US POLITICS

Democratic Debate: Twitter Skewers Sinking Martin O’Malley

As the competition between Hillary Clinton and Bernie Sanders heats up, O'Malley feels more and more like a third wheel

US POLITICS
"Please, sir, can I have some more?" — REUTERS
Jan 18, 2016 at 7:26 AM ET

Poor Martin O’Malley.

The former Maryland governor—already trailing far behind his two rivals—took a ruthless beating by the denizens of Twitter during Sunday night’s Democratic debate as Bernie Sanders and Hillary Clinton traded barbs over issues ranging from gun control to Wall Street. Now neck-and-neck in Iowa and New Hampshire, the two frontrunners ratcheted up their attacks against one another and clearly articulated their competing visions for the country. After two hours, neither Clinton nor Sanders stepped away from their podiums in Charleston, South Carolina with a memorable gaffe or stumble.

O’Malley was not so lucky. Appearing more and more like a squeaky third wheel as the evening wore on, he found himself marginalized, literally and figuratively. From the side of the stage, O’Malley was skipped for full exchanges, sometimes interrupting Clinton or Sanders, seemingly just to get a word in. At one point, he outright begged debate moderator Lester Holt for more air time—igniting a powder keg of social media mockery.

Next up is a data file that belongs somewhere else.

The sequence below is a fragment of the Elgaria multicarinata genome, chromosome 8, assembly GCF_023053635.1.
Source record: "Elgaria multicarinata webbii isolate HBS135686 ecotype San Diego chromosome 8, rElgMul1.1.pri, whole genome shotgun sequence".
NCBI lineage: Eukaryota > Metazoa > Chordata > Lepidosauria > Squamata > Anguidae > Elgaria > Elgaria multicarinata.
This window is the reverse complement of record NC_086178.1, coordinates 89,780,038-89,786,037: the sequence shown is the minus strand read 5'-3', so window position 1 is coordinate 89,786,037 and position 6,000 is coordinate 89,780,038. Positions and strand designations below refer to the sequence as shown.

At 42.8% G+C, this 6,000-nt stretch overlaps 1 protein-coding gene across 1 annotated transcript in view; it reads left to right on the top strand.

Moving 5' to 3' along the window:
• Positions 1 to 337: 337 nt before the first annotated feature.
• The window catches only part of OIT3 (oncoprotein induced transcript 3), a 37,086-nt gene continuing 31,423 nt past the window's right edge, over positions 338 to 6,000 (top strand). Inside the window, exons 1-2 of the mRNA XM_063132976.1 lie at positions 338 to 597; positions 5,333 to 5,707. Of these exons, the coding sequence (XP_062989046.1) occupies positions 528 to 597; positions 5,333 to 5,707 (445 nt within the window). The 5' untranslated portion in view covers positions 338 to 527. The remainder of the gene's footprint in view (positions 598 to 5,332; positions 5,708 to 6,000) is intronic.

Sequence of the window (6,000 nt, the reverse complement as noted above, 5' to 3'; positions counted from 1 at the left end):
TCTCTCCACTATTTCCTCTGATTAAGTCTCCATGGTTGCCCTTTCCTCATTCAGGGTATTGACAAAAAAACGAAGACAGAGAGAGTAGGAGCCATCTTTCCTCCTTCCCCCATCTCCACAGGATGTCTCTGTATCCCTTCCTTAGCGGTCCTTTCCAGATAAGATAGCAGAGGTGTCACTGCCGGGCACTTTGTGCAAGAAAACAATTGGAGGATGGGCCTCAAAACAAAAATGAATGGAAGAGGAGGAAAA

“Lester, just 10 seconds. Just 10 seconds. All of the things …” O’Malley was heard saying as Holt prepared to cut for a commercial break early on in the evening. Holt ignored him and went to commercial anyway, not giving O’Malley a chance to weigh in. Before the microphones went out, Clinton let loose a quick cackle.

From there, the floodgates opened:

Later in the evening, O’Malley added a final flourish to his presidential flameout when he, once again, begged Holt for more time to talk.

The social media response was akin to kicking a man while he was already down:

The most recent NBC poll shows Hillary Clinton leading Bernie Sanders nationally with 59 percent to Sanders 34. Martin O’Malley trails Sanders… with 2 percent.